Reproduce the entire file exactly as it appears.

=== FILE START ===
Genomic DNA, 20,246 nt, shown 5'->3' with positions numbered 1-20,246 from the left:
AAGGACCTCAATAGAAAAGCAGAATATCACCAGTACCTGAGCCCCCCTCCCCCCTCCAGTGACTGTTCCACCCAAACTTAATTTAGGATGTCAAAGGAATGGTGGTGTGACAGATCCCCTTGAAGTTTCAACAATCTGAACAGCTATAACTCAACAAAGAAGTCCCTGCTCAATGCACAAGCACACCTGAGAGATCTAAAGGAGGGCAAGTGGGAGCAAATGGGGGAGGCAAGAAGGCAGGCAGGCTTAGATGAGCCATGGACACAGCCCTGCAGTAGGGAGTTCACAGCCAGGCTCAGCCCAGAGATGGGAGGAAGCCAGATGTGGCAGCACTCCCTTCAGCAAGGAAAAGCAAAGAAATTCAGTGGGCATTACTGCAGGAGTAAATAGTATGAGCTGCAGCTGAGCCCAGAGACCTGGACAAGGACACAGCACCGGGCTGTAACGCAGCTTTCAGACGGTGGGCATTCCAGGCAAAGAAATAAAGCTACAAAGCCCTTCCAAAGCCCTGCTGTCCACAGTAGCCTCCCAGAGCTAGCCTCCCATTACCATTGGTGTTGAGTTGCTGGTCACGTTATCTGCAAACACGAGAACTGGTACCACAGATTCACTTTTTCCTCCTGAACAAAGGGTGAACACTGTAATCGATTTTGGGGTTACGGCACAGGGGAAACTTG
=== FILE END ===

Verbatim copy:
Genomic DNA, 20,246 nt, shown 5'->3' with positions numbered 1-20,246 from the left:
AAGGACCTCAATAGAAAAGCAGAATATCACCAGTACCTGAGCCCCCCTCCCCCCTCCAGTGACTGTTCCACCCAAACTTAATTTAGGATGTCAAAGGAATGGTGGTGTGACAGATCCCCTTGAAGTTTCAACAATCTGAACAGCTATAACTCAACAAAGAAGTCCCTGCTCAATGCACAAGCACACCTGAGAGATCTAAAGGAGGGCAAGTGGGAGCAAATGGGGGAGGCAAGAAGGCAGGCAGGCTTAGATGAGCCATGGACACAGCCCTGCAGTAGGGAGTTCACAGCCAGGCTCAGCCCAGAGATGGGAGGAAGCCAGATGTGGCAGCACTCCCTTCAGCAAGGAAAAGCAAAGAAATTCAGTGGGCATTACTGCAGGAGTAAATAGTATGAGCTGCAGCTGAGCCCAGAGACCTGGACAAGGACACAGCACCGGGCTGTAACGCAGCTTTCAGACGGTGGGCATTCCAGGCAAAGAAATAAAGCTACAAAGCCCTTCCAAAGCCCTGCTGTCCACAGTAGCCTCCCAGAGCTAGCCTCCCATTACCATTGGTGTTGAGTTGCTGGTCACGTTATCTGCAAACACGAGAACTGGTACCACAGATTCACTTTTTCCTCCTGAACAAAGGGTGAACACTGTAATCGATTTTGGGGTTACGGCACAGGGGAAACTTG